Bees are so vital to our food chain. We need to protect them for the future of food and our ecosystem.

When did we start using pesticides?

The correlation between the introduction of chemical pesticides in agriculture and the exponential growth in human cancer rates is also far too coincidental to ignore.

When entomologist, Paul Müller first discovered a use for chemical compound DDT (dichlorodiphenyltrichloroethane), it was quickly praised for being one of the most effective insecticide ever seen.

Soon, the idea of spraying food crops with such potent chemicals became a growing, accepted and encouraged trend in the industrial farming sector.

Müller was awarded a Nobel Prize for his work on DDT in 1948. By the mid-1950’s it became one of the most widely used pesticides in America. At the same time herbicides were making an impact on agriculture, flogged as some of the best weed killers ever created.

Farming was now turning the tide to become agri-business, rather than agriculture.

How the War made Chemicals popular

Most of these new chemicals in farming came about as a result of chemical warfare during the Second World War. [3]Chemical companies that had produced weapons such as napalm bombs turned their attention to agricultural uses post-war, producing all kinds of new pesticides and a whole new class of organophosphate agriculture chemicals.

Many of these new agricultural chemicals were known to be highly toxic, though many of the effects would not be discovered for many years.

Though many of these post-war, left over chemicals have since been banned in food production, there is still a wealth of known toxic chemicals used today.

Monsanto, a forerunner in chemical agriculture and genetically modified (GMO) seeds has, in recent times, become front-page news the world over, criticised for a strong link between its products and cancer rates in humans.

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It’s product ‘RoundUp’, with the widely controversial herbicide chemical glyphosate was finally banned in a number of countries outside the US, such as the Netherlands, Sri Lanka, Columbia and Bermuda, with many EU member states considering to do the same.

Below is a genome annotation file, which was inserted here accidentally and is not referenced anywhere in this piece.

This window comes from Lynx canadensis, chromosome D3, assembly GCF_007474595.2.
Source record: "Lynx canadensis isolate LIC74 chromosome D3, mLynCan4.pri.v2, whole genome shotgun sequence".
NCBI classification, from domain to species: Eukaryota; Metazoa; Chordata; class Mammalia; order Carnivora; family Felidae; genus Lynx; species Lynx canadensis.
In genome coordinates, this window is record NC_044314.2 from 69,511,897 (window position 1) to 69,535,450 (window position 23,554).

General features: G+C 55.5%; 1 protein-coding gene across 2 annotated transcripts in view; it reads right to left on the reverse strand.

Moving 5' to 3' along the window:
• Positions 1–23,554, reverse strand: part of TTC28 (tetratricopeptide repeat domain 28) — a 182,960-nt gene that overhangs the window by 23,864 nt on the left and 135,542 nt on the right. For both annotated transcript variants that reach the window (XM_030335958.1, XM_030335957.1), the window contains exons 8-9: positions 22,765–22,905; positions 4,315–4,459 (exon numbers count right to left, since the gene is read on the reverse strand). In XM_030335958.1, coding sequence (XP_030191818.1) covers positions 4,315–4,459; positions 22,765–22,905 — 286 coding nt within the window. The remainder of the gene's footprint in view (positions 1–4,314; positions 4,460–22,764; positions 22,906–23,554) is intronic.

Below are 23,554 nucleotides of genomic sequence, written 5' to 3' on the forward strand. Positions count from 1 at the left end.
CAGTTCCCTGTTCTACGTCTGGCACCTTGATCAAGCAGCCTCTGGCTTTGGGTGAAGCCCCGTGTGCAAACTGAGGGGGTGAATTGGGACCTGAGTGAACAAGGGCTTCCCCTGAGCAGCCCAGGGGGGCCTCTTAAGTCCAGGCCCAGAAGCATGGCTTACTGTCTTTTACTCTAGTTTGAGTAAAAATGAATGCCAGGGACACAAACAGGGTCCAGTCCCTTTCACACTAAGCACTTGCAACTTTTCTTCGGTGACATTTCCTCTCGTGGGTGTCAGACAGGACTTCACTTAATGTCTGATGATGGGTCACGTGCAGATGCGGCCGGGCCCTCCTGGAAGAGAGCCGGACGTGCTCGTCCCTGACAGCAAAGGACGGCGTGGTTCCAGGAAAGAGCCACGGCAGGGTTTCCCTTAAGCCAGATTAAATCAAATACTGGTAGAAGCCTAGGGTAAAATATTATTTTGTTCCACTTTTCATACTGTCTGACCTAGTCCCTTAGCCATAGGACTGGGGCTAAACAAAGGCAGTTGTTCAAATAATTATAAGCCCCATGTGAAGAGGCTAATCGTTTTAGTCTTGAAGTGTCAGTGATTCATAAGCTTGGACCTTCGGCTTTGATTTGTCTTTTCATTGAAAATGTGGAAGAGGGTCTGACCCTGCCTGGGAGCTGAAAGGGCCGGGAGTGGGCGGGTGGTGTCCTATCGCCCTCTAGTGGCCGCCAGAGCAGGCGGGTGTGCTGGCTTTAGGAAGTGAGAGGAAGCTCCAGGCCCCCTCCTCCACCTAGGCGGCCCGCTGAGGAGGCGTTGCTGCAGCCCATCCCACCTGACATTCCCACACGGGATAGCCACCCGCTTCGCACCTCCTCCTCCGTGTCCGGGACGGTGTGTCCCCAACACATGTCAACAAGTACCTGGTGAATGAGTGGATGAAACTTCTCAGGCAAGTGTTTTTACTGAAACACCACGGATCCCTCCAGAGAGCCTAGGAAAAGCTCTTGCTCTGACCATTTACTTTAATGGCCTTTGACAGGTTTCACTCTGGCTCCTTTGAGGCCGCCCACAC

[4]’Roundup is one of the most popular weed killers in the world, and it’s one of the most common pollutants in soil and water. When a farmer sprays crops with Roundup, the chemical sinks into the ground and leaches into the water. It’s in the food that we eat and the water that we drink. The result? Cancer, kidney damage and birth defects – those are just a few of Roundup’s effects on our bodies […] Without Roundup, healthy, natural plants would out-compete Monsanto’s laboratory creations.’ 

A RoundUp of Monsanto

On March 25, 2015, the cancer research arm of the World Health Organization announced they had classified glyphosate, the active ingredient in Monsanto’s Roundup, as “probably carcinogenic to humans.” [5]Monsanto backlash and demands for retraction were immediate.

Aside from the potential carcinogenic effects that chemicals such as Monsanto’s Round Up poses, there is also the environmental impact. According to the Pesticide Action Network of North America, the genetically modified, ‘RoundUp Ready’ seeds produced to grow in such toxic soil (no naturally derived seed could), have, in turn, created an epidemic of [6]glyphosate-resistant “superweeds” now plagues farmers. Weeds develop herbicide resistance quickly.

Cancer Among Farmers

Getting back to the effects of chemicals in farming, scientists from the National Cancer Institute, the National Institute of Environmental Health Sciences, and the Environmental Protection Agency (EPA) embarked a research project known as the Agricultural Health Study (AHS) to evaluate [7]the role of agricultural exposures in the development of cancer and other diseases in members of the farming community (of the United Stated). The National Institute for Occupational Safety and Health joined the study in 2000.

They found that compared with the general population, that whilst some diseases were lower, mostly attributed to their outdoor lifestyle, the rates for certain diseases, including some types of cancer, appeared to be higher among agricultural workers and was potentially related to common work environment exposures.

It was found that [8]farming communities have higher rates of leukemianon-Hodgkin lymphomamultiple myeloma, and soft tissue sarcoma, as well as cancers of the skin, lip, stomach, brain, and prostate.